Over the past few weeks I have been contemplating trees. Not only trees for the Afghanistan Build but for my 6mm European projects as well.
I played around with making trees from grape branches and toothpicks which worked okay but took a bit of time.
Trees from grape branches and clump foliage
I also ordered some cheap trees from 2 suppliers on ebay. These turned out a lot better than expected. When I got them all together they are quite bright and "toyish" in their colouring. A quick dip is some watered down yellow paint (the same one used in the last dry brush for the Afghan terrain boards) and they looked a lot better.
4 types of trees collected.
from the left, large from HK, small from HK, medium from Sydney, my own grape tree
All the purchased trees, HK and Sydney dipped in diluted paint and drying upright.
It feels good to get that all sorted out and I will probably purchase more from the HK supplier soon.
Next I wanted to model a vehicle track through the greenzone to add to my collection of built terrain pieces for Afghanistan. This was to be a group of 12" lengths with rises and sections or walls and which enbankments of bushes and trees.
Once again 1mm plasticard was used.
4 sections of 12" plasticard was cut with 3 of them being 3" wide and 1 of them being 6" wide. The 6" peice was to allow the track to move from entering on the left of the 3" section to the opposite corner for a bit of variety. Each piece has the track entering and exiting the same distance from the edge so any piece can be placed next to any piece.
As usual, all pieces have a 1/2" buffer around all edges where little or no modelling occurs to allow for neat placement and instant walking tracks for figures. The squiggle is the placement for vehicle marks. Walls and uneven ground was then modelled onto the plasticard.
A trial run of a small US convoy helps confirm sizing and placement.
Spakfilla is added to smooth out the features.
Medium textured clag is then added to everything in a thick layer.
The Caramello undercoat is generously applied.
The light beige dry bursh is completed.
Grass flock and some bushes are added.
A close up of the grass flock and bushes next to the vehicle track.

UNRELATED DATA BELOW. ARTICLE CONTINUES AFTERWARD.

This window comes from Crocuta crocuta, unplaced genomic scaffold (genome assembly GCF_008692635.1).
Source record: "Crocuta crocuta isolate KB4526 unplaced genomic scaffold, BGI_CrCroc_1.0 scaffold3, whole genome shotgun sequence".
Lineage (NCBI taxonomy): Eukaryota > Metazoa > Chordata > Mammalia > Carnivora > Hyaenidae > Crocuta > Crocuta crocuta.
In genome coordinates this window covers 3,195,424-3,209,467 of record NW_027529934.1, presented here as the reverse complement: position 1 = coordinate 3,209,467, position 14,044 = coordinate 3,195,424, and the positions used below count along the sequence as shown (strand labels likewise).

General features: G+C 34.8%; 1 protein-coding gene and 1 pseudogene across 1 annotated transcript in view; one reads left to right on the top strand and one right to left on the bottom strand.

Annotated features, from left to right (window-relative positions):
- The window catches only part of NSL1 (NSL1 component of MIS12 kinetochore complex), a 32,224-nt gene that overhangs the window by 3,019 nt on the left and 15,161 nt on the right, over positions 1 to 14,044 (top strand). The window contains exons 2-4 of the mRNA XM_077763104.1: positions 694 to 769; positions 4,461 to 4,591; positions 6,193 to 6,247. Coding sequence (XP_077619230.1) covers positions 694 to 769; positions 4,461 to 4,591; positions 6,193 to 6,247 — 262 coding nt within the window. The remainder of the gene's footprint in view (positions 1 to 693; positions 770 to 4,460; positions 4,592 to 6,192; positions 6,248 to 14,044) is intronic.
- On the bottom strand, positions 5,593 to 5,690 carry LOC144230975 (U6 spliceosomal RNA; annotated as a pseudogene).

Next will be added some of the dipped trees but the pieces need a thick matt varnish applied for lockdown.
The rest of the week was focussed on how I would model my hills and in particular contours that dominate the Afghan landscape. The usual 1 tile hills would not do in this situation as the ground scale is just too local. I needed a way to model contours so that some of the 4' x 4' board could be on 1 level while portions of it could be on another or even 2 other levels. These contours then need to be just as flat and just as coloured as the ground level so terrain pieces can be added.
I thought of cutting up the cork boards and multiplying them out in stepped increments up to a board that may be 4 or 6 tiles thick. This would work well as the height of the higher board needs to match the build up of the terrain next to it and finish nice and flush and level. The problem is that the cork tiles are more expensive than most other products used in my workshop. There must be a way to use the multiple sheets of 5mm foamcare I have in storage.
I decided to use the same system but with 5mm foamcore. Gluing 4 sections of foamcore together creates a block 20mm high. On top of this I place a completed terrain tile. The surrounding terrain tiles are then modelled using the same 5mm foamcore to create a gradient up to that cork tile. This would result in a contour that sits 20mm higher than the ground level. Do this up one more level but adding a gradient tile instead of a flat tile and you now have 40mm contour. I think this would work well and probably is better explained with pics.
click here for Part 6 (not yet published)